March Madness: SEC! SEC! SEC! I Don’t See

Mar 16, 2017; Orlando, FL, USA; General view of the March Madness logo prior to the game between the Maryland Terrapins and the Xavier Musketeers in the first round of the NCAA Tournament at Amway Center. Mandatory Credit: Kim Klement-USA TODAY Sports
Mar 16, 2017; Orlando, FL, USA; General view of the March Madness logo prior to the game between the Maryland Terrapins and the Xavier Musketeers in the first round of the NCAA Tournament at Amway Center. Mandatory Credit: Kim Klement-USA TODAY Sports /

The NCAA Men’s Basketball tournament, otherwise known as March Madness, is in full effect, as is conference pride coming from some. I don’t get it.

Many would argue, and do so effectively, that the first two days of March Madness are the greatest days on the sports calendar. Without a doubt, there is nothing like it. 64 teams all have a path to a National Championship and national greatness. But, strangely, some infuse this experience with an odd notion of conference pride.

Here is your warning dear reader: This is not an analytical piece. Unless you consider it a psychological analysis of sorts. In fact, it’s probably a rant. It is certainly a questioning editorial. Sometimes those are needed. This is one of those times.

While absconding from work for a few hours the other day with a colleague to day-binge on the first day of March Madness (shout to the boy Beef Tips and a now three-year tradition), the food franchise known for wings and televisions galore was abuzz with that feeling that one gets on the first day of the tournament.

Everyone was skipping work. Everybody was intrigued, whether their team was playing, or not, and all were cheering and ooh-ing and awe-ing. But it was what they were cheering that made this writer confused and chagrined.

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You see, although I’m from the greatest city on the planet, Atlanta, Georgia, I currently live in Southeast Tennessee. A geographically beautiful area, but one that doesn’t share my affinity and affection for Atlanta and Georgia teams. Which is fine. That’s the problem here.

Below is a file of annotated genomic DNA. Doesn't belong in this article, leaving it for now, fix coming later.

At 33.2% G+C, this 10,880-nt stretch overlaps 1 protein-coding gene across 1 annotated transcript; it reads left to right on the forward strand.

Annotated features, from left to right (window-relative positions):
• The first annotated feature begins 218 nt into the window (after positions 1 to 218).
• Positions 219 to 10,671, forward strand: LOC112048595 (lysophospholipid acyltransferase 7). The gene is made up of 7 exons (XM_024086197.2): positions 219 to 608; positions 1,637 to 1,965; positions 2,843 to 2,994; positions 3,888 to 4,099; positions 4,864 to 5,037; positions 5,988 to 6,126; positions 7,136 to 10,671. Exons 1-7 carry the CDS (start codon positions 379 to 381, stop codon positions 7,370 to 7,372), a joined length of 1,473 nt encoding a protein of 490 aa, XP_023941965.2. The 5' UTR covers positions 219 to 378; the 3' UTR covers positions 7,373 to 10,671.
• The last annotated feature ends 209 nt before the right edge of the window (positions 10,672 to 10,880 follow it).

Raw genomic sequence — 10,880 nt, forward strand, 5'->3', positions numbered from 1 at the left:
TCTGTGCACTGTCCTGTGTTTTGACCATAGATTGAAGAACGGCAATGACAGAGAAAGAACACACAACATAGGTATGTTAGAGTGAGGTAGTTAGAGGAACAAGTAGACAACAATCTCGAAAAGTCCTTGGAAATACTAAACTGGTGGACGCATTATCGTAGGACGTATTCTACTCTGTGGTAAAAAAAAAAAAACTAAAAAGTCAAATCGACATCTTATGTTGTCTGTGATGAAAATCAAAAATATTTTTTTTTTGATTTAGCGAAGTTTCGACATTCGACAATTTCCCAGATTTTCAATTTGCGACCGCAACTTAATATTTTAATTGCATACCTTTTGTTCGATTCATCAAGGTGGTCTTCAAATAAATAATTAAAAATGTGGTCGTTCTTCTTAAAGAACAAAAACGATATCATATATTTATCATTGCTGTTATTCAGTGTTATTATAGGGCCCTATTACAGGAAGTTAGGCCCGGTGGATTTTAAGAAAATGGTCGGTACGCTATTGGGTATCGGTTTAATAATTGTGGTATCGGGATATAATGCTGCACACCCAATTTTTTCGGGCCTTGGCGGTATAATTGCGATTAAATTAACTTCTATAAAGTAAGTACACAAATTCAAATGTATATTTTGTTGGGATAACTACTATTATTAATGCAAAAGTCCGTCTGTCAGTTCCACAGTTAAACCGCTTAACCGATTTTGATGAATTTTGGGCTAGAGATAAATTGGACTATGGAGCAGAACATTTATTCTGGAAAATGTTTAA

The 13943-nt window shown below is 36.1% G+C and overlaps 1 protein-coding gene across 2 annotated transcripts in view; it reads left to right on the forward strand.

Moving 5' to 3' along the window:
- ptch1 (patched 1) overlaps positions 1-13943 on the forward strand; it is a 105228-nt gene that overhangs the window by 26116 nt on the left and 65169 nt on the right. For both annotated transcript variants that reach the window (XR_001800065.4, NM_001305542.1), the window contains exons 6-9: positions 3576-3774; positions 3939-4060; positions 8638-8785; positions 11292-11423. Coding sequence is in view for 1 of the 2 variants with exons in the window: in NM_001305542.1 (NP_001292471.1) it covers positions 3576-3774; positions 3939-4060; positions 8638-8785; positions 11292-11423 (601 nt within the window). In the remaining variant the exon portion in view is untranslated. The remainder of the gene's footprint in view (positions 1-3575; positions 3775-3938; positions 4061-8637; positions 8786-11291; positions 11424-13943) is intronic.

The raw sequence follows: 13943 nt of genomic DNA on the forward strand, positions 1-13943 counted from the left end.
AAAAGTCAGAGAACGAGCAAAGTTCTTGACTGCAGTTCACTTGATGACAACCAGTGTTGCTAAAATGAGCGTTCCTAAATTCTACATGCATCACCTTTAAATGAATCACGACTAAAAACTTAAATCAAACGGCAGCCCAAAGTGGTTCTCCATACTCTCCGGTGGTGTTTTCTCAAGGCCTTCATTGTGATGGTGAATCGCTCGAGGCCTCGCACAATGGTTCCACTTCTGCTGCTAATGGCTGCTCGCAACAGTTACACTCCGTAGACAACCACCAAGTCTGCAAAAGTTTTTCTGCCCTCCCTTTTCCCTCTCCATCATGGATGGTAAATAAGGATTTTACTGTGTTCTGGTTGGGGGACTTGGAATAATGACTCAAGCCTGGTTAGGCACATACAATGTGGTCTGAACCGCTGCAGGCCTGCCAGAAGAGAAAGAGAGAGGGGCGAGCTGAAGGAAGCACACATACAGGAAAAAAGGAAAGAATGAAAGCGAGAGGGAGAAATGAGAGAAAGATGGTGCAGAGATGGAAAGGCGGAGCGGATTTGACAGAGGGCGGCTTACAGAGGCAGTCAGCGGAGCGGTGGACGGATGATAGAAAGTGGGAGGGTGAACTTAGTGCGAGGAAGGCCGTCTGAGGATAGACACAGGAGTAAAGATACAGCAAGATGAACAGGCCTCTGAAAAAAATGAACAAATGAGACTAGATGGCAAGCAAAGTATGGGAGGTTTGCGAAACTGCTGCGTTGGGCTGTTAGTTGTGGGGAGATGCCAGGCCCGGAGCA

The problem arose when a room full of University of Tennessee fans started bellowing and cheering when Vanderbilt played their first round game against Northwestern. The same Vanderbilt University that beat Tennessee this year in football. The same Vandy that beat Tennessee in basketball. The same school that is Tennessee’s biggest in-state rival.

How is this? When asked, to a person, they cited “conference pride”. That makes no sense to this writer. It would be one thing if this was relegated to basketball. Reality is that the SEC doesn’t get credit or benefit of the doubt come Selection Sunday. In fact, it is considered a “bad” basketball conference. I get that. If fans are cheering for conference success so that they could get future consideration on Selection Sunday, if in that position, then I get it. But it isn’t.

This crazy scenario where Vols fans are cheering for the Commodores, where Bulldog fans are cheering for South Carolina, where Auburn fans are cheering for the Gators bleeds into football. This is especially prevalent during Bowl season.

Yes, I understand where it comes from, but it doesn’t make sense that it persists. Before the BCS system was instituted in football, the SEC, and its best teams, were routinely cheated and dismissed from conversations about the “best teams in the nation”. That is a fact I grew up with. Consequently, fans, who normally openly loathed each other, banded together to thwart this thinly veiled veneer of objectivity from the national media and its purveyors of poppy-cock perspectives.

Those days, however, are long gone. The BCS changed all of that. Once those conversations were taken out of the hands of sports writers and journalism majors, 95 percent of whom went to Big-10 and Pac-12 schools, hence the open bias, the SEC has vaulted to the fore of national conversations and prominence. That is inarguable.

Yet, we have this vestigial notion of needing to band together, when in reality, we don’t. Fans of teams in the SEC shouldn’t feel the need to cheer for Alabama in their 500th straight National Championship. Why would a Georgia fan want Florida to win anything? It makes no sense. The programs themselves play each other. They recruit against each other. They would probably steal from each other given the chance.

So, can we pause the “SEC! SEC! SEC!” stuff for a while, and at least think about it. Hey, Vols fans, it hurts you when Bama wins another one. Hey, Georgia fans, Florida winning back-to-back National Titles was awful your program. Don’t cheer it. Curse it.

If your team hasn’t won anything in a while, it doesn’t help your reputation that your neighbors do. You won’t hear many Bama fans cheering for LSU to win any titles. That’s because they don’t want it. You don’t hear Kentucky basketball fans cheering for Vanderbilt in the tournament. They don’t care. Neither of those programs care about “conference pride” because they win. They have program pride.

Look, I love being from the south. I’m a Georgia boy through and through. I came from that dirt, and that’ll be the dirt they throw on me when this journey is done. But that doesn’t make South Carolina, or Tennessee, or Florida any more palatable.

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I say enough with the “SEC! SEC! SEC!” stuff. Unless, one of our teams is playing Michigan or Ohio State. They still think they’re better than everyone else. And that’s not acceptable. That might be cause to cheer for a rival. Maybe. Quietly. And with a little self-loathing.